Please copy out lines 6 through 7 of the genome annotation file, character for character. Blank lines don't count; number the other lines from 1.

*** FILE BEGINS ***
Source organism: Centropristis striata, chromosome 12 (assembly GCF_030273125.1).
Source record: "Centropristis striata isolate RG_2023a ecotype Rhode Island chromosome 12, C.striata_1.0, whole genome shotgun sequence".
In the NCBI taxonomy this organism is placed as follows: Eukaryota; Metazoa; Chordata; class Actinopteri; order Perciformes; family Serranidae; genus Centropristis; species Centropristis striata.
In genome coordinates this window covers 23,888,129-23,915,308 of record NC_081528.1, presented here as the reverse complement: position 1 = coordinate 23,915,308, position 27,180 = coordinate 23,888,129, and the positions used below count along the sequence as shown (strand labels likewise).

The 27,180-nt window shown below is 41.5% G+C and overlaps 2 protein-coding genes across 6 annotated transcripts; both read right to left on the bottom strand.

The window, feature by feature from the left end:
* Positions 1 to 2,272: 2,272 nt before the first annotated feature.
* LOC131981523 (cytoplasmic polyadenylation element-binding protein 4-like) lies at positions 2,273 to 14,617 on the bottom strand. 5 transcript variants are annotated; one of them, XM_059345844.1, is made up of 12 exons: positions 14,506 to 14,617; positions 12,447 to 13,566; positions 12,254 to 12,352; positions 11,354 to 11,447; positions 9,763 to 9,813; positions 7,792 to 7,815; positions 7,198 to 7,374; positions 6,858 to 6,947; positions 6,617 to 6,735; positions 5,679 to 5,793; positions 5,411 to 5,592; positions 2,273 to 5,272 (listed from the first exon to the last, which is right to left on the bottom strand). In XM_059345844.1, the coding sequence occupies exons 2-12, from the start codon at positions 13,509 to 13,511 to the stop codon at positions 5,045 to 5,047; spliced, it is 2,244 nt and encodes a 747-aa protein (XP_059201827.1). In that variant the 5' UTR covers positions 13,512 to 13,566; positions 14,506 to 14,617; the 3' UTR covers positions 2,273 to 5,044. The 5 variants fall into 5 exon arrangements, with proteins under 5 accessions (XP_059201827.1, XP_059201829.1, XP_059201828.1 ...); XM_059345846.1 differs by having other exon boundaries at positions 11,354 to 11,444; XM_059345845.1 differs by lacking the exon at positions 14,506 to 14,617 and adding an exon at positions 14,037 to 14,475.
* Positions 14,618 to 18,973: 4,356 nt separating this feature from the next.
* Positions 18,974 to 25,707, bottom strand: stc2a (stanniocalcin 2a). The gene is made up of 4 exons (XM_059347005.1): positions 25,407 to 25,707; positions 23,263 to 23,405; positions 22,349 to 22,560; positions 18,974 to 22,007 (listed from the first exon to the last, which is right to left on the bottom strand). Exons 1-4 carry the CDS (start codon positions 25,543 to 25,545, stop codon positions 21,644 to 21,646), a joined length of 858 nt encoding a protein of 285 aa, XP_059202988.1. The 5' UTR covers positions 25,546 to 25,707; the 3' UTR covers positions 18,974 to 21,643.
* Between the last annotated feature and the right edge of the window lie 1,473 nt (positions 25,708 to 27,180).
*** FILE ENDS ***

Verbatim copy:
The window, feature by feature from the left end:
* Positions 1 to 2,272: 2,272 nt before the first annotated feature.